In some embodiments, the system may also include a display in operable communication with the processor. The storage medium may further include one or more programming instructions that, when executed, direct the processor to direct the display to display data corresponding to the acceptable range in a user-readable format. The storage medium may also include one or more programming instructions that, when executed, direct the processor to direct the display to display the one or more sensed feedback parameters in a user-readable format.

In some embodiments, the system may also include one or more driving devices in operable communication with the processing device and an actuation component mechanically connected to the one or more driving devices and the pump. The storage medium may include one or more programming instructions that, when executed, cause the processor to activate the one or more driving devices to cause the actuation component to direct the pump to distribute the fluid to the targeted tissue.

In some embodiments, the pump may be a syringe body, and the system may also include a pressure jacket that is configured to surround the syringe body and prevent the syringe body from expanding. In some embodiments, the system may also include an end plug connected to a distal portion of the syringe. The end plug may be formed of a solid piece of material and may have a bore therethrough for accurate distribution of the fluid. The end plug may also be configured to prevent leakage of the fluid from the syringe body. In some embodiments, the intracorporeal sensing systems may include a sensor that is disposed at or near the targeted tissue. In some embodiments, the volume of fluid may be about 10 ml to about 2000 ml prior to distribution of the fluid to the targeted tissue, and the fluid pressure may about 10 psi to about 2000 psi prior to distribution of the fluid to the targeted tissue.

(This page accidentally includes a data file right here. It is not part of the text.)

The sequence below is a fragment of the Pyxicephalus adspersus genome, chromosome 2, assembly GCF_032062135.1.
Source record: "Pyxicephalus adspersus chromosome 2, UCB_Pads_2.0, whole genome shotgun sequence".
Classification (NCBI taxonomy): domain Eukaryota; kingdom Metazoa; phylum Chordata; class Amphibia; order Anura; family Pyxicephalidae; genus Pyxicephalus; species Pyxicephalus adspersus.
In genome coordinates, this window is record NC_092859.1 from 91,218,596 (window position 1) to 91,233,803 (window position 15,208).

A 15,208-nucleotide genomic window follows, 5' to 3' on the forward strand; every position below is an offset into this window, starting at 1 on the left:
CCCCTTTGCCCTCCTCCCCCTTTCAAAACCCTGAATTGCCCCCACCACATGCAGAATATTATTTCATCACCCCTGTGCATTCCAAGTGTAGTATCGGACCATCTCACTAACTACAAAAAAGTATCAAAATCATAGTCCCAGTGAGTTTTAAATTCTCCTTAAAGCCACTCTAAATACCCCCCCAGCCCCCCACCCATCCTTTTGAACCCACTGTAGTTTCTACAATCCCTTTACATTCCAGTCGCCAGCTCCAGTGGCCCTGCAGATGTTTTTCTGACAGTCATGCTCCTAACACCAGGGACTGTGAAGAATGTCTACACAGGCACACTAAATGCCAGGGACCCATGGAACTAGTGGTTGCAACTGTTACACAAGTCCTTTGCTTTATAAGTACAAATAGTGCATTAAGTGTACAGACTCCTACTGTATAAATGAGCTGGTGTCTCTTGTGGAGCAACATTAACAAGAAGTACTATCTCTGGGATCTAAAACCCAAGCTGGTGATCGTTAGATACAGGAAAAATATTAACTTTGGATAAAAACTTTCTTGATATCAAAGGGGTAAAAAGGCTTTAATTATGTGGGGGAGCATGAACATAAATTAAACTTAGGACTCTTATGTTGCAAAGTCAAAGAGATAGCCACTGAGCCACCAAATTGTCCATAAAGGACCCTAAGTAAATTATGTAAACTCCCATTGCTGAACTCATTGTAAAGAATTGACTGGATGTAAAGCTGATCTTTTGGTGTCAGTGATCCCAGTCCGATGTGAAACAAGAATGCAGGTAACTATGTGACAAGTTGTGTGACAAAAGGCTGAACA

In various embodiments, a method for automatically and intelligently delivering a fluid to a targeted tissue may include directing, by a processor, a pump to distribute the fluid to the targeted tissue at an initial velocity, receiving, by the processor, one or more signals from an intracorporeal sensing system, wherein the one or more signals correspond to one or more sensed feedback parameters at the targeted tissue, and determining, by the processor, whether the one or more sensed feedback parameters are within an acceptable range. If the one or more sensed feedback parameters are not within the acceptable range, the method may also include determining, by the processor, an adjusted velocity for the pump necessary to adjust the pressure of the fluid so that the one or more sensed feedback parameters move within the acceptable range and directing, by the processor, the pump to move at the adjusted velocity. In some embodiments, the method may also include receiving, by the processor, one or more inputs, where the one or more inputs correspond to data that defines the acceptable range, directing, by the processor, a display to display data corresponding to the acceptable range in a user-readable format, and directing, by the processor, the display to display the one or more sensed feedback parameters in the user-readable format.

In some embodiments, directing pump to distribute the fluid may include causing, by the processor, one or more driving devices to activate, wherein activation of the one or more driving devices causes an actuation component to direct the pump to distribute the fluid. In some embodiments, directing the pump to distribute the fluid to the targeted tissue may further include directing the pump to distribute about 10 ml to about 2000 ml of fluid to the targeted tissue at a pressure of about 10 psi to about 2000 psi.